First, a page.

[vagrant@manager ~]$ sudo ip netns exec 1-qhmpedvga9 bridge link show
21: vxlan0 state UNKNOWN : <BROADCAST,MULTICAST,UP,LOWER_UP> mtu 1450 master br0 state forwarding priority 32 cost 100 
23: veth0 state UP @(null): <BROADCAST,MULTICAST,UP,LOWER_UP> mtu 1450 master br0 state forwarding priority 32 cost 2 

02:42:c0:a8:37:04 is a container 2ccc289ad154 running on manager node and container ip address is 192.168.55.4 02:42:c0:a8:37:03 - container 6de050036519 running on worker node, container ip is 192.168.55.3

Now it's clear to us that the communication between nodes works over `VXLAN` driver. But how Docker's VXLAN is juggling on L2 level, how MAC addresses are being populated between nodes? Start arping from first container and inspect network traffic in second one, observe there are no any arp requests received on remote container side:

[root@2ccc289ad154 /]# arping -I eth0 192.168.55.3
ARPING 192.168.55.3 from 192.168.55.4 eth0
Unicast reply from 192.168.55.3 [02:42:C0:A8:37:03]  0.615ms
Unicast reply from 192.168.55.3 [02:42:C0:A8:37:03]  0.551ms
Unicast reply from 192.168.55.3 [02:42:C0:A8:37:03]  0.686ms
Unicast reply from 192.168.55.3 [02:42:C0:A8:37:03]  0.570ms
***

[root@6de050036519 /]# tcpdump -qlni eth0 arp
tcpdump: verbose output suppressed, use -v or -vv for full protocol decode
listening on eth0, link-type EN10MB (Ethernet), capture size 65535 bytes

# Nothing here!

In case both containers running inside the same node, we can sniff all arp broadcast from all this node containers:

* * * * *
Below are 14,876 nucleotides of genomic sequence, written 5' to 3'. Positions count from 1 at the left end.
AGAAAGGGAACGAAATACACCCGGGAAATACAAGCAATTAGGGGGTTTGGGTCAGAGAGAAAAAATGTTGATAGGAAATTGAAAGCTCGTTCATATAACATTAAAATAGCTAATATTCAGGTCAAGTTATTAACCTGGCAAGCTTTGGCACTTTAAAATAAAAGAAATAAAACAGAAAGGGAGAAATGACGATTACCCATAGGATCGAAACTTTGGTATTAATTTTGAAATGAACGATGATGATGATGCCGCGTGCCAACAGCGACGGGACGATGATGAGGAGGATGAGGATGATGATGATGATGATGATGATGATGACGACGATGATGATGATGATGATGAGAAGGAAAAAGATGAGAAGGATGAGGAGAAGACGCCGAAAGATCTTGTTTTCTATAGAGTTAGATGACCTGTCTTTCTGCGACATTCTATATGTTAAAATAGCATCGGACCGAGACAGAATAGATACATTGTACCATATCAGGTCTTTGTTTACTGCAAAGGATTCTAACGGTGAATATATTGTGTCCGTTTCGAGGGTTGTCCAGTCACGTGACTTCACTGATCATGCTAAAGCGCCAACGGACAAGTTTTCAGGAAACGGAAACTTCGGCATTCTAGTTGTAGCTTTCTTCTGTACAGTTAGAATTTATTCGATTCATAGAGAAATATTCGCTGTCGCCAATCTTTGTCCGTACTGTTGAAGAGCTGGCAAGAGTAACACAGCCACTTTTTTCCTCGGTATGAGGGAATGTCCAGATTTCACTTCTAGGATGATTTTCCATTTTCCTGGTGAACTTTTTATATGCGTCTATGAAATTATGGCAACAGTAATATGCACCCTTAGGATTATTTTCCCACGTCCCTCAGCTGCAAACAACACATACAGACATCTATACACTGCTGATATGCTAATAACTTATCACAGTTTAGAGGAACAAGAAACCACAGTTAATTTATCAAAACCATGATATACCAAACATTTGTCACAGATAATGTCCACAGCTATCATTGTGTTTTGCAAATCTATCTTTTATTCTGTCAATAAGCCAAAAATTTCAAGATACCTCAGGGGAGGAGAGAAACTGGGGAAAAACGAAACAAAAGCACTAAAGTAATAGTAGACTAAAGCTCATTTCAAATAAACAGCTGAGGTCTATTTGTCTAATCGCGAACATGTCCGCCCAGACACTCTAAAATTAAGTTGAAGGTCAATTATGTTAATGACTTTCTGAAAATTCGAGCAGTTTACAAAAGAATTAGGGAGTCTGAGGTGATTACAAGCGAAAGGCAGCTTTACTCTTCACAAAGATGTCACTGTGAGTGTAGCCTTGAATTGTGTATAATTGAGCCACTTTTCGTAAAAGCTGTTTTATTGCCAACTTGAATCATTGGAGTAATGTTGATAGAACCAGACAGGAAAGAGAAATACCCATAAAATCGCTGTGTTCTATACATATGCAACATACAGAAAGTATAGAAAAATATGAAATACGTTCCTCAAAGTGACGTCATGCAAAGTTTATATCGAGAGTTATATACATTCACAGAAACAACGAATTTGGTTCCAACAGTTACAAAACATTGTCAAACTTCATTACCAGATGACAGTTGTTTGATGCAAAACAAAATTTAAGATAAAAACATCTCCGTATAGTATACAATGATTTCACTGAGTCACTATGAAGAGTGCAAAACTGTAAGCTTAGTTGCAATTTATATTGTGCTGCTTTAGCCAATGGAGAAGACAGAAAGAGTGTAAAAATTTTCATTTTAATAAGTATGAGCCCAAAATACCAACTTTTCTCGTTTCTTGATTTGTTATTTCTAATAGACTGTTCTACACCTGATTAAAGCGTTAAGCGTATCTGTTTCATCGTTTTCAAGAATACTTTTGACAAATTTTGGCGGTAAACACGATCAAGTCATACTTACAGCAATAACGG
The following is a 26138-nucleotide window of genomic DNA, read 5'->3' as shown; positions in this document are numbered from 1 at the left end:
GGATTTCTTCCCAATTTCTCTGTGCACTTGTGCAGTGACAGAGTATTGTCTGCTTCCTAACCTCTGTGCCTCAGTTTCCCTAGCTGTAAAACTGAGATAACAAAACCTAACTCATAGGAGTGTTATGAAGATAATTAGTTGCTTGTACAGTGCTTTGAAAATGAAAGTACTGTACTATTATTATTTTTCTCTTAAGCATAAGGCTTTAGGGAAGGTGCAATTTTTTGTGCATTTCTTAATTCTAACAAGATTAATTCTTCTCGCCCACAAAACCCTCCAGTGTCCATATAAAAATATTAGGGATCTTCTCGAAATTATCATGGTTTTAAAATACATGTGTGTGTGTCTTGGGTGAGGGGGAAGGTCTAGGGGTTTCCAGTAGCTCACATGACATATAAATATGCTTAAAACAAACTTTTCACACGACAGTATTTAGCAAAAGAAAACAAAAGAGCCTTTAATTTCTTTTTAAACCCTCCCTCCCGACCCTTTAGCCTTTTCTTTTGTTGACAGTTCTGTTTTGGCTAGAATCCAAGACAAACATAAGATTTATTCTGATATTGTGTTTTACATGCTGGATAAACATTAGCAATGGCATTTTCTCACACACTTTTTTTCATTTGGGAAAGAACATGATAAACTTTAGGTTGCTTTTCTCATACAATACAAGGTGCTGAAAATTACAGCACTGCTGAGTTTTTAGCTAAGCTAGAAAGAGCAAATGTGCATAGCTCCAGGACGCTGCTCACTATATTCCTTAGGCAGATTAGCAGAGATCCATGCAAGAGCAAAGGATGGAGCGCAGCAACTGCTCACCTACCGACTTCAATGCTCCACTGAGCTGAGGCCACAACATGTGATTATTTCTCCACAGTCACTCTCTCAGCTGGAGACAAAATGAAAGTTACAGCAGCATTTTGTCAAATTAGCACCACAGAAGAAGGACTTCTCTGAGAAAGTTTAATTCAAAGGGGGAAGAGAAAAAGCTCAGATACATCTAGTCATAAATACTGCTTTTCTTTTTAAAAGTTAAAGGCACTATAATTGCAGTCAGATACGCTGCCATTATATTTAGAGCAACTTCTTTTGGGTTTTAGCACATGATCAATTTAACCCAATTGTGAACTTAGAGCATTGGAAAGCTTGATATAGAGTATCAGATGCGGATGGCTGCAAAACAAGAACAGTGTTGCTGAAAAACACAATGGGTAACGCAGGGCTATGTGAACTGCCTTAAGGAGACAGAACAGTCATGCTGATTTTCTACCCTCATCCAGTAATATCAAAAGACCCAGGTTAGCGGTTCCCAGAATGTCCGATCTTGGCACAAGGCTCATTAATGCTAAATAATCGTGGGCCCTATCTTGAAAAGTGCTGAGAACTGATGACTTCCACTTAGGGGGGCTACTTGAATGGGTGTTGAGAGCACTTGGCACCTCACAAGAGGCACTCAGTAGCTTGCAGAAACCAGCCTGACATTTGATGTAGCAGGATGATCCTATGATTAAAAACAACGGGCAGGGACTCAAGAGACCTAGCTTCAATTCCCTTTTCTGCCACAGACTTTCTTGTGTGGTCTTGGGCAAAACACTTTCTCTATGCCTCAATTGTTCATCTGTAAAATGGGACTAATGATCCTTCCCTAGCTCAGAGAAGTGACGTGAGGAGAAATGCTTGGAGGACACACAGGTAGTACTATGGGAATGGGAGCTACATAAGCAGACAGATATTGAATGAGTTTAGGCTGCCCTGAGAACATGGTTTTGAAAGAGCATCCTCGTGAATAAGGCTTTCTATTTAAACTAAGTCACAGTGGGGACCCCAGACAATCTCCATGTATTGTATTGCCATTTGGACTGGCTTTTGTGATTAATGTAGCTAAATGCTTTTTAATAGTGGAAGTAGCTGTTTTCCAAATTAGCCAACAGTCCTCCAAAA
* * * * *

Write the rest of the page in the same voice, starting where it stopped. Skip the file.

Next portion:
[vagrant@manager ~]$ docker service scale se8wl46ymy0w=3
se8wl46ymy0w scaled to 3

[vagrant@manager ~]$ docker service ps --format '{% raw %}table {{.ID}}\t{{.Node}}{% endraw %}' se8wl46ymy0w
ID                  NODE
jg9lrlz68cdy        worker1
ih9dv2hqp88p        manager
x1gmh1pztgjf        manager
# two tasks are running on manager node

***
[root@0f834be1f266 /]# arping -I eth0 192.168.55.4
ARPING 192.168.55.4 from 192.168.55.5 eth0
Unicast reply from 192.168.55.4 [02:42:C0:A8:37:04]  0.563ms
Unicast reply from 192.168.55.4 [02:42:C0:A8:37:04]  0.582ms
Unicast reply from 192.168.55.4 [02:42:C0:A8:37:04]  0.561ms
Unicast reply from 192.168.55.4 [02:42:C0:A8:37:04]  0.560ms

***
[root@2ccc289ad154 /]# tcpdump -qlni eth0 arp
11:26:11.750195 ARP, Request who-has 192.168.55.4 (Broadcast) tell 192.168.55.5, length 28
11:26:11.750215 ARP, Reply 192.168.55.4 is-at 02:42:c0:a8:37:04, length 28
11:26:12.750337 ARP, Request who-has 192.168.55.4 (02:42:c0:a8:37:04) tell 192.168.55.5, length 28
11:26:12.750353 ARP, Reply 192.168.55.4 is-at 02:42:c0:a8:37:04, length 28

ARP, FDB tables. Containers from the same node communicate via br0, and MAC address learning works via broadcasts. For containers running on different nodes the information is dynamically populated by Docker, see permanent flag:

[vagrant@manager ~]$ sudo ip netns exec 1-qhmpedvga9 bridge fdb show
02:42:c0:a8:37:05 dev veth1 master br0 
02:42:c0:a8:37:04 dev veth0 master br0 
02:42:c0:a8:37:03 dev vxlan0 master br0 
02:42:c0:a8:37:03 dev vxlan0 dst 10.10.10.21 link-netnsid 0 self permanent
02:42:c0:a8:37:04 dev vxlan0 dst 10.10.10.21 link-netnsid 0 self permanent

[vagrant@manager ~]$ sudo ip netns exec 1-qhmpedvga9 ip neigh show
192.168.55.4 dev vxlan0 lladdr 02:42:c0:a8:37:04 PERMANENT
192.168.55.3 dev vxlan0 lladdr 02:42:c0:a8:37:03 PERMANENT

Since Docker manages fdb/arp entries on vxlan0, arp-learning is disabled and vxlan0 acts as arp-proxy (see the proxy flag):

[vagrant@manager ~]$ sudo ip netns exec 1-qhmpedvga9 ip -d link show vxlan0
21: vxlan0: <BROADCAST,MULTICAST,UP,LOWER_UP> mtu 1450 qdisc noqueue master br0 state UNKNOWN mode DEFAULT 
    link/ether 52:33:20:40:d1:d0 brd ff:ff:ff:ff:ff:ff link-netnsid 0 promiscuity 1 
    vxlan id 4097 srcport 0 0 dstport 4789 proxy l2miss l3miss ageing 300 
    bridge_slave addrgenmode eui64

docker_overlay_network.png

Figure 1: Docker Overlay Network Interfaces

2020